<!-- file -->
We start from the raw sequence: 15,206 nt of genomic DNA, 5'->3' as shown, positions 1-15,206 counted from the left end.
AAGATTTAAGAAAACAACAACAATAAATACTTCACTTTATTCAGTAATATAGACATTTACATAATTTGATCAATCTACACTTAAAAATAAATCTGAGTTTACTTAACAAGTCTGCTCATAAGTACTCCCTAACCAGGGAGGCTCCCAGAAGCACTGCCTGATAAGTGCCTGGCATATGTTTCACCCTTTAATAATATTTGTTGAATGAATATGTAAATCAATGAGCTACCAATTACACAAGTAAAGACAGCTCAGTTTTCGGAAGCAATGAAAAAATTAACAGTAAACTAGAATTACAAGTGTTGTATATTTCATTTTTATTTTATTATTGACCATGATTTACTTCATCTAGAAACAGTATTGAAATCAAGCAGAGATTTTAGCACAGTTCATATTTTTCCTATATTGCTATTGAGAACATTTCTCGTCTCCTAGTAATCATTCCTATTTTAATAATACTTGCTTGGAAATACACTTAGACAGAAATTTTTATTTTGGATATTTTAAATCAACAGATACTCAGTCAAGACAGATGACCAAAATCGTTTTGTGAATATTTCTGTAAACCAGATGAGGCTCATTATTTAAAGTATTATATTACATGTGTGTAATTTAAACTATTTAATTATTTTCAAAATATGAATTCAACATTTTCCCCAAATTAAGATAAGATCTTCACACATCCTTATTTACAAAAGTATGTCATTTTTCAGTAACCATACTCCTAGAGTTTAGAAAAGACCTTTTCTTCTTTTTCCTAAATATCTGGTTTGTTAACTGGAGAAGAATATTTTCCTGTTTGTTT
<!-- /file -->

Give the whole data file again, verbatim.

We start from the raw sequence: 15,206 nt of genomic DNA, 5'->3' as shown, positions 1-15,206 counted from the left end.
AAGATTTAAGAAAACAACAACAATAAATACTTCACTTTATTCAGTAATATAGACATTTACATAATTTGATCAATCTACACTTAAAAATAAATCTGAGTTTACTTAACAAGTCTGCTCATAAGTACTCCCTAACCAGGGAGGCTCCCAGAAGCACTGCCTGATAAGTGCCTGGCATATGTTTCACCCTTTAATAATATTTGTTGAATGAATATGTAAATCAATGAGCTACCAATTACACAAGTAAAGACAGCTCAGTTTTCGGAAGCAATGAAAAAATTAACAGTAAACTAGAATTACAAGTGTTGTATATTTCATTTTTATTTTATTATTGACCATGATTTACTTCATCTAGAAACAGTATTGAAATCAAGCAGAGATTTTAGCACAGTTCATATTTTTCCTATATTGCTATTGAGAACATTTCTCGTCTCCTAGTAATCATTCCTATTTTAATAATACTTGCTTGGAAATACACTTAGACAGAAATTTTTATTTTGGATATTTTAAATCAACAGATACTCAGTCAAGACAGATGACCAAAATCGTTTTGTGAATATTTCTGTAAACCAGATGAGGCTCATTATTTAAAGTATTATATTACATGTGTGTAATTTAAACTATTTAATTATTTTCAAAATATGAATTCAACATTTTCCCCAAATTAAGATAAGATCTTCACACATCCTTATTTACAAAAGTATGTCATTTTTCAGTAACCATACTCCTAGAGTTTAGAAAAGACCTTTTCTTCTTTTTCCTAAATATCTGGTTTGTTAACTGGAGAAGAATATTTTCCTGTTTGTTT